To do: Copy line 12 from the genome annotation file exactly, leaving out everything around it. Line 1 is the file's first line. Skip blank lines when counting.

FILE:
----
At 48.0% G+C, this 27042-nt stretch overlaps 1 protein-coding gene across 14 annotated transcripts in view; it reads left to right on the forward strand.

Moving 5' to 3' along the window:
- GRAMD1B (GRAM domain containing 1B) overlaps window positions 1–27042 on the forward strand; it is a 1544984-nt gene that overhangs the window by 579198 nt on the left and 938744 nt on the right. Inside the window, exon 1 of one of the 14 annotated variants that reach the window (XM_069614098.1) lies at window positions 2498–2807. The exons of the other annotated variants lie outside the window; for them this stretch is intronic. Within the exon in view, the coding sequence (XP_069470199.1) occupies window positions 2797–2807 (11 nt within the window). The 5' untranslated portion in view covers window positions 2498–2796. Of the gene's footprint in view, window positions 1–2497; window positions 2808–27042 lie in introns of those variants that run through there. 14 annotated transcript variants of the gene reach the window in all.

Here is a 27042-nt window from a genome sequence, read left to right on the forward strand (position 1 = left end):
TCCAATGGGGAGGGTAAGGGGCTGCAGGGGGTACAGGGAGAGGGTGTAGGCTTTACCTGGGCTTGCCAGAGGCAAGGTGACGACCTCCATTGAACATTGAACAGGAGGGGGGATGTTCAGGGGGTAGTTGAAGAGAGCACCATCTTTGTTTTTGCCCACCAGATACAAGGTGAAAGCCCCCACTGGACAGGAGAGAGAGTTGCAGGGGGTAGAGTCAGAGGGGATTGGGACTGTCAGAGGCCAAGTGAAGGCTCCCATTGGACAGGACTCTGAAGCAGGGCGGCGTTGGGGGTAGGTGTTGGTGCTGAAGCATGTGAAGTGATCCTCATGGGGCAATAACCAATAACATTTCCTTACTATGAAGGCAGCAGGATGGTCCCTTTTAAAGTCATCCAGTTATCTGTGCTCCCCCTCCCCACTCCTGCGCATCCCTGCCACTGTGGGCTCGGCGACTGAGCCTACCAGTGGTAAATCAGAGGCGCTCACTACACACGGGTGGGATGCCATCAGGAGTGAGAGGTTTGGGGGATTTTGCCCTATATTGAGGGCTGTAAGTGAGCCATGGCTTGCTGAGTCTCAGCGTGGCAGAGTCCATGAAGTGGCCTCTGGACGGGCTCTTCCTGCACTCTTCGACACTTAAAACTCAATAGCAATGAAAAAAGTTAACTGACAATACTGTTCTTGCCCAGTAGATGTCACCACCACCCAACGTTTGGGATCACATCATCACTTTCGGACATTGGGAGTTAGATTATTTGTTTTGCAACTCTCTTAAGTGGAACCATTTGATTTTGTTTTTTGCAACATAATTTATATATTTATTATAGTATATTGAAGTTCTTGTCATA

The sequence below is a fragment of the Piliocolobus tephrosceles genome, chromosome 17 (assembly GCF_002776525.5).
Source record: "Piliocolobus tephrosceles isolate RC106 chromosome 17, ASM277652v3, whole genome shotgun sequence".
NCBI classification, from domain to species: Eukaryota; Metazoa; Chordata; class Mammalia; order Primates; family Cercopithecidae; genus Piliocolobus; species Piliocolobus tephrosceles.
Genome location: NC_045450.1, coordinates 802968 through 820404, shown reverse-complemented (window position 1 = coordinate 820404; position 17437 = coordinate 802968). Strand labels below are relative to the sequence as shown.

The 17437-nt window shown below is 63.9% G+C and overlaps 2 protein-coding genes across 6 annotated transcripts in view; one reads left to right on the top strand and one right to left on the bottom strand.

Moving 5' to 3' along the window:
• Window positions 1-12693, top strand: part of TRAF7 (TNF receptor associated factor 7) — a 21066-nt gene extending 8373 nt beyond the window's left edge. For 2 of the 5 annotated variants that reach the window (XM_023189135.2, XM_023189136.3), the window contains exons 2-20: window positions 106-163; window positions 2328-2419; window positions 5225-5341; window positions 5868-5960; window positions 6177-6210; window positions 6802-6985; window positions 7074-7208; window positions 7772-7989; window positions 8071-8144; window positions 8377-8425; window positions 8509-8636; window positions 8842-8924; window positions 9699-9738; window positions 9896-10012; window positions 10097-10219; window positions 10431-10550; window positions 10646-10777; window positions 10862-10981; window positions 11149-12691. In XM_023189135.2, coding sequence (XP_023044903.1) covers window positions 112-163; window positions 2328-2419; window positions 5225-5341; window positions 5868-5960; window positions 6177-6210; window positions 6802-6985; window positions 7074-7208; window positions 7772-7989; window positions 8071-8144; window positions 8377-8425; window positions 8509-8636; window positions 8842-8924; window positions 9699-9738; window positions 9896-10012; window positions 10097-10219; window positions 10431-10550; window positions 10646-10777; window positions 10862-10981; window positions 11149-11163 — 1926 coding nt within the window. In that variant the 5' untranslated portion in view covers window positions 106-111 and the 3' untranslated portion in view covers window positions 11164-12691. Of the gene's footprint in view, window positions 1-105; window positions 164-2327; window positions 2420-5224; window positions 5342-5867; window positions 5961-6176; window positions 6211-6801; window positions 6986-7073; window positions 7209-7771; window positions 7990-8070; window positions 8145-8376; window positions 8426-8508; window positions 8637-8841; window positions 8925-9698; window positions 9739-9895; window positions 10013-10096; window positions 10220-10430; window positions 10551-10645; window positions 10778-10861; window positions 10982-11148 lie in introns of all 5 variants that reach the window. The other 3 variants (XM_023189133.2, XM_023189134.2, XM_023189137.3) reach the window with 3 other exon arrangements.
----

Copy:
• Window positions 1-12693, top strand: part of TRAF7 (TNF receptor associated factor 7) — a 21066-nt gene extending 8373 nt beyond the window's left edge. For 2 of the 5 annotated variants that reach the window (XM_023189135.2, XM_023189136.3), the window contains exons 2-20: window positions 106-163; window positions 2328-2419; window positions 5225-5341; window positions 5868-5960; window positions 6177-6210; window positions 6802-6985; window positions 7074-7208; window positions 7772-7989; window positions 8071-8144; window positions 8377-8425; window positions 8509-8636; window positions 8842-8924; window positions 9699-9738; window positions 9896-10012; window positions 10097-10219; window positions 10431-10550; window positions 10646-10777; window positions 10862-10981; window positions 11149-12691. In XM_023189135.2, coding sequence (XP_023044903.1) covers window positions 112-163; window positions 2328-2419; window positions 5225-5341; window positions 5868-5960; window positions 6177-6210; window positions 6802-6985; window positions 7074-7208; window positions 7772-7989; window positions 8071-8144; window positions 8377-8425; window positions 8509-8636; window positions 8842-8924; window positions 9699-9738; window positions 9896-10012; window positions 10097-10219; window positions 10431-10550; window positions 10646-10777; window positions 10862-10981; window positions 11149-11163 — 1926 coding nt within the window. In that variant the 5' untranslated portion in view covers window positions 106-111 and the 3' untranslated portion in view covers window positions 11164-12691. Of the gene's footprint in view, window positions 1-105; window positions 164-2327; window positions 2420-5224; window positions 5342-5867; window positions 5961-6176; window positions 6211-6801; window positions 6986-7073; window positions 7209-7771; window positions 7990-8070; window positions 8145-8376; window positions 8426-8508; window positions 8637-8841; window positions 8925-9698; window positions 9739-9895; window positions 10013-10096; window positions 10220-10430; window positions 10551-10645; window positions 10778-10861; window positions 10982-11148 lie in introns of all 5 variants that reach the window. The other 3 variants (XM_023189133.2, XM_023189134.2, XM_023189137.3) reach the window with 3 other exon arrangements.